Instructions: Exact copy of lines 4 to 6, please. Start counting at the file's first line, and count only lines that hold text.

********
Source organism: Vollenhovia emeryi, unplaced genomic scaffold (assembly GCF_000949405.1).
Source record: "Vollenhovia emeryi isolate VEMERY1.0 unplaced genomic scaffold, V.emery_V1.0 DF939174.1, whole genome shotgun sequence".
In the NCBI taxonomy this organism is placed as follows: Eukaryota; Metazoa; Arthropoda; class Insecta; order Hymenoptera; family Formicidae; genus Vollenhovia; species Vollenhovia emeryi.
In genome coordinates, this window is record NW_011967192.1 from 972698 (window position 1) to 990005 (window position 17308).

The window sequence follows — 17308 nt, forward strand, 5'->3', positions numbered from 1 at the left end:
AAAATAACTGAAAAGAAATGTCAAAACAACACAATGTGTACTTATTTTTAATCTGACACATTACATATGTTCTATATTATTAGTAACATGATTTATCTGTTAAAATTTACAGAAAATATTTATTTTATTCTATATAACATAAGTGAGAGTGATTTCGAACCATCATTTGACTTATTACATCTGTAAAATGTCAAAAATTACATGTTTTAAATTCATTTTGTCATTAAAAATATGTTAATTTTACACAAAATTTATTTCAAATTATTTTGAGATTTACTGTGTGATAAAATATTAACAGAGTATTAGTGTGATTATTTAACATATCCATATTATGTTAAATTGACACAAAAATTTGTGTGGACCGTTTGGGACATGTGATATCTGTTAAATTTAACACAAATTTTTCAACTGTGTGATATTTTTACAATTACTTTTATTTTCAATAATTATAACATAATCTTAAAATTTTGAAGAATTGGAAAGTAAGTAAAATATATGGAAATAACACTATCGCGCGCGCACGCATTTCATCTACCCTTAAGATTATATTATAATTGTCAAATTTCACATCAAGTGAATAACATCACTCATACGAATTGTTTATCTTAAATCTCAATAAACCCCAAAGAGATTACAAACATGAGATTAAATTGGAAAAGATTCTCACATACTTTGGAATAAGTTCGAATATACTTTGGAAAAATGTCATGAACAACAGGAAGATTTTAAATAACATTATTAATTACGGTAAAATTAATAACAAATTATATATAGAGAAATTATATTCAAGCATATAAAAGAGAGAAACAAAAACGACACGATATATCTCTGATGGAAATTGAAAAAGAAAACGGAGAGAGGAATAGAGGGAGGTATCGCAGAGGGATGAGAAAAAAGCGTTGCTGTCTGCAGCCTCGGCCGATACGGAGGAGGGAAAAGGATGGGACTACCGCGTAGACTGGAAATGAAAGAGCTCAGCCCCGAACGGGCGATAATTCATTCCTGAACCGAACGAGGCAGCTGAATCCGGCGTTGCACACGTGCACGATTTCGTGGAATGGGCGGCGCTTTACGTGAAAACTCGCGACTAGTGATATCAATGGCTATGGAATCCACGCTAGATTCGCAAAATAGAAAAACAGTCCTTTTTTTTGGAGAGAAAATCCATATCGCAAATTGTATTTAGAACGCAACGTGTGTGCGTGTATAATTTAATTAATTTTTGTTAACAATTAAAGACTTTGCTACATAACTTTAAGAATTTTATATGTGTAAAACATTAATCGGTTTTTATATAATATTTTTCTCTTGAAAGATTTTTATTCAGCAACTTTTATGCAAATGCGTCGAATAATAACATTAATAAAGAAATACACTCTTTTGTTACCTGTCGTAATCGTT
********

In genome coordinates, this window is record NW_011967192.1 from 972698 (window position 1) to 990005 (window position 17308).

The window sequence follows — 17308 nt, forward strand, 5'->3', positions numbered from 1 at the left end:
AAAATAACTGAAAAGAAATGTCAAAACAACACAATGTGTACTTATTTTTAATCTGACACATTACATATGTTCTATATTATTAGTAACATGATTTATCTGTTAAAATTTACAGAAAATATTTATTTTATTCTATATAACATAAGTGAGAGTGATTTCGAACCATCATTTGACTTATTACATCTGTAAAATGTCAAAAATTACATGTTTTAAATTCATTTTGTCATTAAAAATATGTTAATTTTACACAAAATTTATTTCAAATTATTTTGAGATTTACTGTGTGATAAAATATTAACAGAGTATTAGTGTGATTATTTAACATATCCATATTATGTTAAATTGACACAAAAATTTGTGTGGACCGTTTGGGACATGTGATATCTGTTAAATTTAACACAAATTTTTCAACTGTGTGATATTTTTACAATTACTTTTATTTTCAATAATTATAACATAATCTTAAAATTTTGAAGAATTGGAAAGTAAGTAAAATATATGGAAATAACACTATCGCGCGCGCACGCATTTCATCTACCCTTAAGATTATATTATAATTGTCAAATTTCACATCAAGTGAATAACATCACTCATACGAATTGTTTATCTTAAATCTCAATAAACCCCAAAGAGATTACAAACATGAGATTAAATTGGAAAAGATTCTCACATACTTTGGAATAAGTTCGAATATACTTTGGAAAAATGTCATGAACAACAGGAAGATTTTAAATAACATTATTAATTACGGTAAAATTAATAACAAATTATATATAGAGAAATTATATTCAAGCATATAAAAGAGAGAAACAAAAACGACACGATATATCTCTGATGGAAATTGAAAAAGAAAACGGAGAGAGGAATAGAGGGAGGTATCGCAGAGGGATGAGAAAAAAGCGTTGCTGTCTGCAGCCTCGGCCGATACGGAGGAGGGAAAAGGATGGGACTACCGCGTAGACTGGAAATGAAAGAGCTCAGCCCCGAACGGGCGATAATTCATTCCTGAACCGAACGAGGCAGCTGAATCCGGCGTTGCACACGTGCACGATTTCGTGGAATGGGCGGCGCTTTACGTGAAAACTCGCGACTAGTGATATCAATGGCTATGGAATCCACGCTAGATTCGCAAAATAGAAAAACAGTCCTTTTTTTTGGAGAGAAAATCCATATCGCAAATTGTATTTAGAACGCAACGTGTGTGCGTGTATAATTTAATTAATTTTTGTTAACAATTAAAGACTTTGCTACATAACTTTAAGAATTTTATATGTGTAAAACATTAATCGGTTTTTATATAATATTTTTCTCTTGAAAGATTTTTATTCAGCAACTTTTATGCAAATGCGTCGAATAATAACATTAATAAAGAAATACACTCTTTTGTTACCTGTCGTAATCGTT